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Let's Talk Lights For Your AR

BigKnives

New member
What are you using and why?
Let me challenge on you this: Lumens are great, Candela is the key indicator of weapon light effectiveness on a long gun.
Let's hear it in this thread, drop your comments.
 

TheButcher

New member
Modlite has the best balance of output and modularity currently available. The OKW is an absolute laser beam.
 

Realacto

New member
Modlite has the best balance of output and modularity currently available. The OKW is an absolute laser beam.
I'm definitely considering "modlite" for my SHTF AR. It's between it and the REIN....the AR to which I refer has a LPVO 1-10 optic and candelas are the key.
 

TheButcher

New member
I'm definitely considering "modlite" for my SHTF AR. It's between it and the REIN....the AR to which I refer has a LPVO 1-10 optic and candelas are the key.
OKW has the highest candela currently available. My main issue with the Cloud Defensive stuff is how huge they are. Even the Rein head is massive.
 

granetta

New member
I saw this post by guy named Jay Landoe. I am just pasting it here for the info:


I see many people asking about weaponlights, trying to wade through the many options and price points and performance metrics, often being bombarded by single sample size testimonials of overhyped underperforming options, and I felt it necessary to distill down the data to a few easily understood, readily verifiable bullet points. Keep in mind, these are data points established through my own experience and evaluation of different light options over the years in the military and as a motivated civilian defensive shooter, as well as data collected from vetted professionals with far more knowledge and experience than myself.

Before we get into the list, I think it is important to give a quick explanation of the difference between lumens and candela. Lumens is the raw output of a light source, the total amount of light that it emits. Candela is a measurement of a light's ability to focus that light into a specific space. Think of lumens like horsepower, and candela like horsepower at the wheel. It doesn't really matter how much horsepower you have if you can't get that power to the wheel efficiently. The reason candela is so important when measuring light performance is because weaponlights need to be able to concentrate their light on a target to give the shooter as much information about the target as possible while preventing the target from getting any valuable visual information of their own. A 100 watt light bulb is rated at 1800 lumens, but only around 135 candela, so you would never want one as a weaponlight because it has no focus of that light. So when you see the different candela ratings in this article, this is why they are so important.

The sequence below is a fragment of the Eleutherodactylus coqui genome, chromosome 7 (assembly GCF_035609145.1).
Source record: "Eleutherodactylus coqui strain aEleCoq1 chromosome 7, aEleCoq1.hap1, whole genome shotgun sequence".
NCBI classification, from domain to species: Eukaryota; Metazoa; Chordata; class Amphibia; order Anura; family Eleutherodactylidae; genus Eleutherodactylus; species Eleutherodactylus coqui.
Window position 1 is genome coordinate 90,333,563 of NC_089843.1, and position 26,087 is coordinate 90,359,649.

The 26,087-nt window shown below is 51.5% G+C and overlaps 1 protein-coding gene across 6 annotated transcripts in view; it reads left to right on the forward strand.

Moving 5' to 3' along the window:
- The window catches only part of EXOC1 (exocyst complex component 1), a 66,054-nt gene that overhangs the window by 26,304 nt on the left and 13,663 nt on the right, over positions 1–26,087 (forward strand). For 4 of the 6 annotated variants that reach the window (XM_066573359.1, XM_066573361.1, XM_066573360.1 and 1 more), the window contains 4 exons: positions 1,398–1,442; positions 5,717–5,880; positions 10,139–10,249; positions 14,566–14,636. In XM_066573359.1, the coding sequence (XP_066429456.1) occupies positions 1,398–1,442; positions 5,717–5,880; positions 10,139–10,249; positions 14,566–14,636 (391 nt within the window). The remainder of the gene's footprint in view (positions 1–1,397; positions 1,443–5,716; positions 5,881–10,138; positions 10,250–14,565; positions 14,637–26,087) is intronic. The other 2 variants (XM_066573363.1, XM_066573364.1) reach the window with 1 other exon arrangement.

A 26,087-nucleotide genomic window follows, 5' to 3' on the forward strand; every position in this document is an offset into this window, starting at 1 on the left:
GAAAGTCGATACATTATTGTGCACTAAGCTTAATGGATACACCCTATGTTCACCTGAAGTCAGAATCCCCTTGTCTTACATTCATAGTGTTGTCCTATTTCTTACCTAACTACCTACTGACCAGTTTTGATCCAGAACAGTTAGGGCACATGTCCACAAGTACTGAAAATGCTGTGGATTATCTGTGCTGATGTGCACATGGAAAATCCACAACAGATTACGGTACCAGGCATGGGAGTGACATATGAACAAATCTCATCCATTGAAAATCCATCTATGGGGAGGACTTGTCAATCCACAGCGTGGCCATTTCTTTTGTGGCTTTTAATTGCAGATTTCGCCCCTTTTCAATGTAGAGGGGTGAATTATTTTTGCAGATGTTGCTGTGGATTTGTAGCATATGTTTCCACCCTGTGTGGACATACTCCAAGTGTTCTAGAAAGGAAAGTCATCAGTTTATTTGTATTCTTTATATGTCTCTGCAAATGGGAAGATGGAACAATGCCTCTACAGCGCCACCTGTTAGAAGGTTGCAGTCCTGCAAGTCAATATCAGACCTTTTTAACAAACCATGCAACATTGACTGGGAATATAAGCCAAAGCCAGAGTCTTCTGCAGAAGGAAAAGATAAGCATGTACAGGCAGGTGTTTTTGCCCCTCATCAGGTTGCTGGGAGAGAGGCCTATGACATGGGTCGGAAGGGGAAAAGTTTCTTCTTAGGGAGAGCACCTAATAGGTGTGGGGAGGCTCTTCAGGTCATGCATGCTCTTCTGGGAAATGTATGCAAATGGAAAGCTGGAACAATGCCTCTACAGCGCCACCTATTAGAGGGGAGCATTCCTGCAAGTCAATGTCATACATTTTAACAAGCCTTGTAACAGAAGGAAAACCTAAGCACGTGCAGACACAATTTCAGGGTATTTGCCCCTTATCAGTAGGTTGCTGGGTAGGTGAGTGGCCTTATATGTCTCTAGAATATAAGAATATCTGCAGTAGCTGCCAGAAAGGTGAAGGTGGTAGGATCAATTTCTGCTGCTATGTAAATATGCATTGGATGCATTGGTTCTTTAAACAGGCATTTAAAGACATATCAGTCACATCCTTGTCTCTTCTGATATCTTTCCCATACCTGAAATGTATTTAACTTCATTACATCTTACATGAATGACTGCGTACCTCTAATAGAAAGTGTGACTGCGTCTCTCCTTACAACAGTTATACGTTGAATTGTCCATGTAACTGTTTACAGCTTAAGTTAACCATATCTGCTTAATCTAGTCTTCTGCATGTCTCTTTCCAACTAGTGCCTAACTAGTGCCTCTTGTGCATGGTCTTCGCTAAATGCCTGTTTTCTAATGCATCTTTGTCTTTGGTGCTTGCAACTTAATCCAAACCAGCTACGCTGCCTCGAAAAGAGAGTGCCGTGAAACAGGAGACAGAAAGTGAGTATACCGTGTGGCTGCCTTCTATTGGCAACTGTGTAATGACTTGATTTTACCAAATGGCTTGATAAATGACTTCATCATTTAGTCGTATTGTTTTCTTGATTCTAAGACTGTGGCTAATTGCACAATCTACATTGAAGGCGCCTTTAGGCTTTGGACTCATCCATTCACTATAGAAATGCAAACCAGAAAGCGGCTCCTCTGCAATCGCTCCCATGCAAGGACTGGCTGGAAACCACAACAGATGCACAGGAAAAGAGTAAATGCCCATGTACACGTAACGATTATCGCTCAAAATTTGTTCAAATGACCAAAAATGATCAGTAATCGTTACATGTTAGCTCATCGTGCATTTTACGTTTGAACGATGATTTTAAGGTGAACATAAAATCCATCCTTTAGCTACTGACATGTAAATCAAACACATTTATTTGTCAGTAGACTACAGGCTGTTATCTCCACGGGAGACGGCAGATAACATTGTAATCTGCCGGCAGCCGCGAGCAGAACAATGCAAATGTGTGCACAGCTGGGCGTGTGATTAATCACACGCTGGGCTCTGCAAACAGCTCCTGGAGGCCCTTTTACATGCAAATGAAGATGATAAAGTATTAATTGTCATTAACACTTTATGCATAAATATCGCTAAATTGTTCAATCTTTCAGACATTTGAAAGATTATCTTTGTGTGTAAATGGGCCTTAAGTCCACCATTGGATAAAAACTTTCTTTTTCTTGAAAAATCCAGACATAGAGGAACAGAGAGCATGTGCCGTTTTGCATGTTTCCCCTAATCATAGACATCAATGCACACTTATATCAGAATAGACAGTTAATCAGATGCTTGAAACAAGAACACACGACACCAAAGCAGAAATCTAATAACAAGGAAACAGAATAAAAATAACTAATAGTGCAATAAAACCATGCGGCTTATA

This is going to be a bit of a read, so settle in. And if you want the nitty gritty without the minutia, skip down to "TLDR".
Here is the list:

Modlite, while a relative newcomer to the industry, has really upset the marketplace with their highly modular and mission focused configurable solutions. The OKW is currently at the top of the list as far as pure output performance is concerned, with a staggering 69,000 candela, 680 lumen output providing clear PID out to 200m+ or eye searing optical plane denial at CQB distances, while the PLHv2, rated at 1350 lumens and 55,000 candela, provides a wider spill and higher raw lumen output at the expense of candela, making it a very effective option for team members looking for wide flood to aid in clearing unfamiliar environments and for general purpose defensive carbine applications.

Modlite has more options for mission specific application than anyone else, from wide flood to light saber hotspot, warm or cool light temperature, two levels of IR output, as well as long and short bodies, all capable of being mixed and matched to fit every possible requirement, all compatible with the venerated Surefire tape switches and mounts, Unity Tactical TAPS switches, and with a growing aftermarket with companies like Valhalla Tactical, Reptilia Corp, all creating new solutions to even more configuration requirements. Modlite has also recently collaborated with Unity Tactical in creating the ModButton, an integrated user configurable mount and tape switch providing improved efficiency for maximizing light output.

That being said, they're also well into the $400-500 price range when mounting solutions, endcaps, and tapeswitches are added to the price tag, which may put them outside the budget for many shooters.
 

granetta

New member
Cloud Defensive has the OWL, or Optimized Weapon Light, which is a monolithic powerhouse that prioritizes single mission focused performance (50,000 candela of warm high contrast light from a single 18650 battery) and almost literal bombproof reliability over modularity, compact size, or compatibility with other aiming devices. The OWL is a set it and forget it unit that can take more punishment than most rifles it will be mounted to, and pushes heavy hitting light on a broad scale, but some may find its size cumbersome, and it does not play well with with some shorter configurations or IR setups. Also, like the Modlite, the OWL is a near $400 investment, which puts it at the very top echelon as far as cost is concerned. If the cost and size aren't an issue, the OWL is an easy choice for someone looking for the most durable, idiot and Marine proof option on the market.